## Section: New Results

### An Open Logical Framework

Participants : Luigi Liquori [contact] , Marina Lenisa [Univ. Udine] , Furio Honsell [Univ. Udine] , Petar Maksimovic, Ivan Scagnetto [Univ. Udine] .

The LFP Framework is an extension of the Harper-Honsell-Plotkin's Edinburgh Logical Framework LF with external predicates, hence the name Open Logical Framework. This is accomplished by defining lock type constructors, which are a sort of “diamond”-modality constructors, releasing their argument under the condition that a possibly external predicate is satisfied on an appropriate typed judgement. Lock types are defined using the standard pattern of constructive type theory, i.e. via introduction, elimination, and equality rules. Using LFP, one can factor out the complexity of encoding specific features of logical systems which would otherwise be awkwardly encoded in LF, e.g. side-conditions in the application of rules in Modal Logics, and sub-structural rules, as in non-commutative Linear Logic. The idea of LFP is that these conditions need only to be specified, while their verification can be delegated to an external proof engine, in the style of the Poincaré Principle or Deduction Modulo. Indeed such paradigms can be adequately formalized in LFP. We investigate and characterize the meta-theoretical properties of the calculus underpinning LFP: strong normalization, confluence, and subject reduction. This latter property holds under the assumption that the predicates are well-behaved, i.e. closed under weakening, permutation, substitution, and reduction in the arguments. Moreover, we provide a canonical presentation of LFP, based on a suitable extension of the notion of $\beta \eta $-long normal form, allowing for smooth formulations of adequacy statements.

LFP is parametric over a potentially unlimited set of (well-behaved) predicates P, which are defined on derivable typing judgements of the form $\Gamma {\u22a2}_{\Sigma}N:\sigma $, see Fig 13 .

The syntax of LFP predicates is not specified, with the main idea
being that their truth is to be verified via a call to an external
validation tool; one can view this externalization as an oracle
call. Thus, LFP allows for the invocation of external “modules”
which, in principle, can be executed elsewhere, and whose successful
verification can be acknowledged in the system via
L-reduction. Pragmatically, lock types allow for the factoring out
of the complexity of derivations by delegating the {checking,
verification, computation} of such predicates to an external proof
engine or tool. The proof terms themselves do not contain explicit
evidence for external predicates, but just record that a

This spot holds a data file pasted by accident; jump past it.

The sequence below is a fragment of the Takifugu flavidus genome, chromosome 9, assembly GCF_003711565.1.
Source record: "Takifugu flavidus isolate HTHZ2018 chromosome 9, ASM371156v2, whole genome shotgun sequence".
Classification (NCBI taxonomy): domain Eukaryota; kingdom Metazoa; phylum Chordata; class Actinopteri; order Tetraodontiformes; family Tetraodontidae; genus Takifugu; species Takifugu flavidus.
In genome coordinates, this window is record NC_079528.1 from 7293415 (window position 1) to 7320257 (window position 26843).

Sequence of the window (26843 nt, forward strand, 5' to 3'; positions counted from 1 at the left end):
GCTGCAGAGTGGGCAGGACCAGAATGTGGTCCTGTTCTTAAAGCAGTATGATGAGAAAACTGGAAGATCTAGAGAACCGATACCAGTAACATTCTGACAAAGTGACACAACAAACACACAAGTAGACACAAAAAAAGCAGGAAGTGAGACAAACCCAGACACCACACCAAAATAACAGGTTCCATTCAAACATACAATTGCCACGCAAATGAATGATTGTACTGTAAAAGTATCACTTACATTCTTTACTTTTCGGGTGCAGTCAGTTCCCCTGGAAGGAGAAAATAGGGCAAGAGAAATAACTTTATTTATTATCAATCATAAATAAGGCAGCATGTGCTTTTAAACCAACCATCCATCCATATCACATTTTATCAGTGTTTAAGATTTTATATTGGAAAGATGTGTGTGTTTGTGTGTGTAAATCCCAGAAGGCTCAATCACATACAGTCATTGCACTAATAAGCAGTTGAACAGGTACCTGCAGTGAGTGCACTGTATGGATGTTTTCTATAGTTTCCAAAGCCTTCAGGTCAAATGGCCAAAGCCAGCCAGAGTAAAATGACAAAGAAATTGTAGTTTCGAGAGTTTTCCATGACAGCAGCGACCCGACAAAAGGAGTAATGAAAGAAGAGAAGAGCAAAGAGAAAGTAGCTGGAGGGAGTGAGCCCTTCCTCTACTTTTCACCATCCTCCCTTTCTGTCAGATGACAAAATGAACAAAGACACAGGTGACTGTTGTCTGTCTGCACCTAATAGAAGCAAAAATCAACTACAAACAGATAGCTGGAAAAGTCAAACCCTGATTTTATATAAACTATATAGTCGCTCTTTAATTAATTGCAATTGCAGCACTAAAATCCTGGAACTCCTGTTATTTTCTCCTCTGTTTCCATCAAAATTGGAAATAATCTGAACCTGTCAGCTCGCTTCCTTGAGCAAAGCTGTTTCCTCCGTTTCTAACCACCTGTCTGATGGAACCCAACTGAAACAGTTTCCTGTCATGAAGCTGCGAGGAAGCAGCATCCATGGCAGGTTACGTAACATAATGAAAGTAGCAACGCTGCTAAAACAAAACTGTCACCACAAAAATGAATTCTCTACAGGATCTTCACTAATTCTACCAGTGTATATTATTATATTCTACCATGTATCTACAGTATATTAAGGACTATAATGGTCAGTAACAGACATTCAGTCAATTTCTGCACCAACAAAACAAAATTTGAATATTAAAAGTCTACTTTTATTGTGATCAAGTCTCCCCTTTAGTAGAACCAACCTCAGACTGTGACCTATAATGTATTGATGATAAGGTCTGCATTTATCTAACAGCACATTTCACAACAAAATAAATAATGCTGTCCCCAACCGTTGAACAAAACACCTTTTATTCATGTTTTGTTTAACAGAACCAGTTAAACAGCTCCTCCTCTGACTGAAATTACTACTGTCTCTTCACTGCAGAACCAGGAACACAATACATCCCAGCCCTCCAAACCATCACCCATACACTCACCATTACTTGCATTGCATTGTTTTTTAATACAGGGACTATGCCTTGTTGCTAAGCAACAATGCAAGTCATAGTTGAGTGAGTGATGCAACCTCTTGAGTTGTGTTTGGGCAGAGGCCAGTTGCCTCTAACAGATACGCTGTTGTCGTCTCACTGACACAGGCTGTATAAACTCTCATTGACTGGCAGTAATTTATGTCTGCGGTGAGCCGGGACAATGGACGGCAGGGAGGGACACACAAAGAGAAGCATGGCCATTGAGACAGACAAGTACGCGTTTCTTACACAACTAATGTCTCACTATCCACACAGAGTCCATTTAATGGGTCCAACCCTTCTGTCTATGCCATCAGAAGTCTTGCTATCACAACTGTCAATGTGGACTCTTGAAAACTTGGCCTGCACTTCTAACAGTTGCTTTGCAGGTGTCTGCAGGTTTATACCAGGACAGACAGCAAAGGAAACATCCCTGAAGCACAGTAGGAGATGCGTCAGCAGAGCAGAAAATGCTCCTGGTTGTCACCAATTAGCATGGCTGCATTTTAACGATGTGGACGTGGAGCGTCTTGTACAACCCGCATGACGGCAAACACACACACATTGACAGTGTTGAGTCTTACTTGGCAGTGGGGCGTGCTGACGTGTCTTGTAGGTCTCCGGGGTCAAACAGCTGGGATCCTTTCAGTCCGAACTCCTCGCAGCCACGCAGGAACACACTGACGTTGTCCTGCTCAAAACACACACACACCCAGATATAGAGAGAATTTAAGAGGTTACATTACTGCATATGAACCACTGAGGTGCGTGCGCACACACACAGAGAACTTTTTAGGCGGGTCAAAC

verification {has to be (lock), has been successfully (unlock)}
carried out. In this manner, we combine the reliability of formal
proof systems based on constructive type theory with the efficiency
of other computer tools, in the style of the Poincaré Principle. In
this paper, we develop the meta-theory of LFP. Strong normalization
and confluence are proven without any additional assumptions on
predicates. For subject reduction, we require the predicates to be
well-behaved, i.e. closed under weakening, permutation,
substitution, and $\beta \mathcal{L}$-reduction in the arguments. LFP is
decidable, if the external predicates are decidable. We also provide
a canonical presentation of LFP, based on a suitable extension of
the notion of $\beta \eta $-long normal form. This allows for simple
proofs of adequacy of the encodings. In particular, we encode in
LFP the call-by-value $\lambda $-calculus and discuss a possible
extension which supports the design-by-contract paradigm. We provide
smooth encodings of side conditions in the rules of Modal Logics,
both in Hilbert and Natural Deduction styles. We also encode
sub-structural logics, i.e. non-commutative Linear Logic. We also
illustrate how LFP can naturally support program correctness systems
and Hoare-like logics. In our encodings, we utilize a library of
*external predicates*. As far as expressiveness is concerned,
LFP is a stepping stone towards a general theory of shallow vs deep
encodings, with our encodings being shallow by definition. Clearly,
by Church's thesis, all external decidable predicates in LFP can be
encoded, possibly with very deep encodings, in standard LF. It would
be interesting to state in a precise categorical setting the
relationship between such deep internal encodings and the encodings
in LFP. LFP can also be viewed as a neat methodology for separating
the logical-deductive contents from, on one hand, the verification
of structural and syntactical properties, which are often needlessly
cumbersome but ultimately computable, or, on the other hand, from
more general means of validation.